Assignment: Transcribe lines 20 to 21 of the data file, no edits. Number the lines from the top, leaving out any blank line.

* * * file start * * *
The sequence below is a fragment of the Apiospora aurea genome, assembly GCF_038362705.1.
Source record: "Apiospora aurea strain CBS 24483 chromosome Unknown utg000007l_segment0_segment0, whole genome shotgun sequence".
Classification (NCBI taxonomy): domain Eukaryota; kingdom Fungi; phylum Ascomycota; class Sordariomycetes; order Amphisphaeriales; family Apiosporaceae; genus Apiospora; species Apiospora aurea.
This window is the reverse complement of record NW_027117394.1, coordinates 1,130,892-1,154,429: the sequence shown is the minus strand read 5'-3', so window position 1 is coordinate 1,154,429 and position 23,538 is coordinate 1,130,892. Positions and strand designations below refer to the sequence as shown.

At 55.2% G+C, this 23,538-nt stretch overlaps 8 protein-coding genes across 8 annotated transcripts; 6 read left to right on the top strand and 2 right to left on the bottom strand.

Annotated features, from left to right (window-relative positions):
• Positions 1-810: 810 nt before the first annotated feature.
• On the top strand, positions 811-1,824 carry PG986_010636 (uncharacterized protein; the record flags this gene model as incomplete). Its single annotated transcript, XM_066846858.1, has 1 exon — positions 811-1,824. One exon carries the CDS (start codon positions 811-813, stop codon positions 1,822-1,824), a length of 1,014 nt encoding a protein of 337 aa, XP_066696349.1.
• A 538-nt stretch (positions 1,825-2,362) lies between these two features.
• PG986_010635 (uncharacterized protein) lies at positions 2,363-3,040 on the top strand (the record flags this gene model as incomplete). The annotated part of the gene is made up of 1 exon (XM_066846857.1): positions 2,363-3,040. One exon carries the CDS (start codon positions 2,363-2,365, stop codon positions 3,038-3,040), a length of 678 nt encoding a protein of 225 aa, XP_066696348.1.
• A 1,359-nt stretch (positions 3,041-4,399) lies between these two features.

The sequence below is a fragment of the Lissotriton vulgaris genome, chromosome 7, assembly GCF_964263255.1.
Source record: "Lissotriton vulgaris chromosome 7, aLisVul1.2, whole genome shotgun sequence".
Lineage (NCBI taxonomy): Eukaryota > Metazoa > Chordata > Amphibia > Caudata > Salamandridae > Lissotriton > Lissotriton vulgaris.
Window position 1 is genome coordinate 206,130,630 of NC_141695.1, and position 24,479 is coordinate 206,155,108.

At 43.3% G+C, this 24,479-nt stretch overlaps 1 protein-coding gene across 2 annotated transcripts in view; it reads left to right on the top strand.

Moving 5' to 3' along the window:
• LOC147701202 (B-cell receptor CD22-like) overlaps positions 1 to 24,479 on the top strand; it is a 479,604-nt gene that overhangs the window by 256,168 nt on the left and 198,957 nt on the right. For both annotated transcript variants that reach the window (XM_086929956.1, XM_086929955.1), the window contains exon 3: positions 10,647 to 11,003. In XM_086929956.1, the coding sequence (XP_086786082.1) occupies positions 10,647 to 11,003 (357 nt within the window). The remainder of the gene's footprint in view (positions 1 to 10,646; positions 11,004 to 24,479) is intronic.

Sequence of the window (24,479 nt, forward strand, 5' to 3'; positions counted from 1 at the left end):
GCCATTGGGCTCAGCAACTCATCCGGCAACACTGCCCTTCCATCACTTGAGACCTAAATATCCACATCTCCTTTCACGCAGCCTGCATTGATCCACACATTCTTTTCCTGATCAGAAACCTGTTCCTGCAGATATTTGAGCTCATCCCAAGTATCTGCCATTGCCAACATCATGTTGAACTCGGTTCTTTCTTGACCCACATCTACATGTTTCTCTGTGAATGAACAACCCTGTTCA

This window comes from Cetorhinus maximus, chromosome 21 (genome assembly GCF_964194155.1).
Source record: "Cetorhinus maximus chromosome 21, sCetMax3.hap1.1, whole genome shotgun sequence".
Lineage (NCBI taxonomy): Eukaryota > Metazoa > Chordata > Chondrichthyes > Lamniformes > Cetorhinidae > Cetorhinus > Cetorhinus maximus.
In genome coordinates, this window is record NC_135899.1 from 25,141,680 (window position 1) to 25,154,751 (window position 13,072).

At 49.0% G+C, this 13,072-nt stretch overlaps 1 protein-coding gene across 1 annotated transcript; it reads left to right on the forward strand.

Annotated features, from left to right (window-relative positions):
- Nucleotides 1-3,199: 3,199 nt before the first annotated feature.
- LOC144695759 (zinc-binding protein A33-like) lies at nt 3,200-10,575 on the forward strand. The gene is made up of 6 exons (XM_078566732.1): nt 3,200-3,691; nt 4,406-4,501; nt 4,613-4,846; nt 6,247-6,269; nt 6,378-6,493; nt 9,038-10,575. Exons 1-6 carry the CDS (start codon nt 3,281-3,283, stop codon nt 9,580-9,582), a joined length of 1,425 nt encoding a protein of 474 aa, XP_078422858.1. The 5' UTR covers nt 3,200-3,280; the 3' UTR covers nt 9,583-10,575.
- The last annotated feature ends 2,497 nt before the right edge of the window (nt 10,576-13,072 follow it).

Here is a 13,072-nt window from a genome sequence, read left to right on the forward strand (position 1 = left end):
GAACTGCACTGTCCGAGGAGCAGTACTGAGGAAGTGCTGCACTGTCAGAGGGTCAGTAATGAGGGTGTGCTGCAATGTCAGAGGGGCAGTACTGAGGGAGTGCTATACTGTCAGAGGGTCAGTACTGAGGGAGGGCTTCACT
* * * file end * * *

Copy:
GCCATTGGGCTCAGCAACTCATCCGGCAACACTGCCCTTCCATCACTTGAGACCTAAATATCCACATCTCCTTTCACGCAGCCTGCATTGATCCACACATTCTTTTCCTGATCAGAAACCTGTTCCTGCAGATATTTGAGCTCATCCCAAGTATCTGCCATTGCCAACATCATGTTGAACTCGGTTCTTTCTTGACCCACATCTACATGTTTCTCTGTGAATGAACAACCCTGTTCA

This window comes from Cetorhinus maximus, chromosome 21 (genome assembly GCF_964194155.1).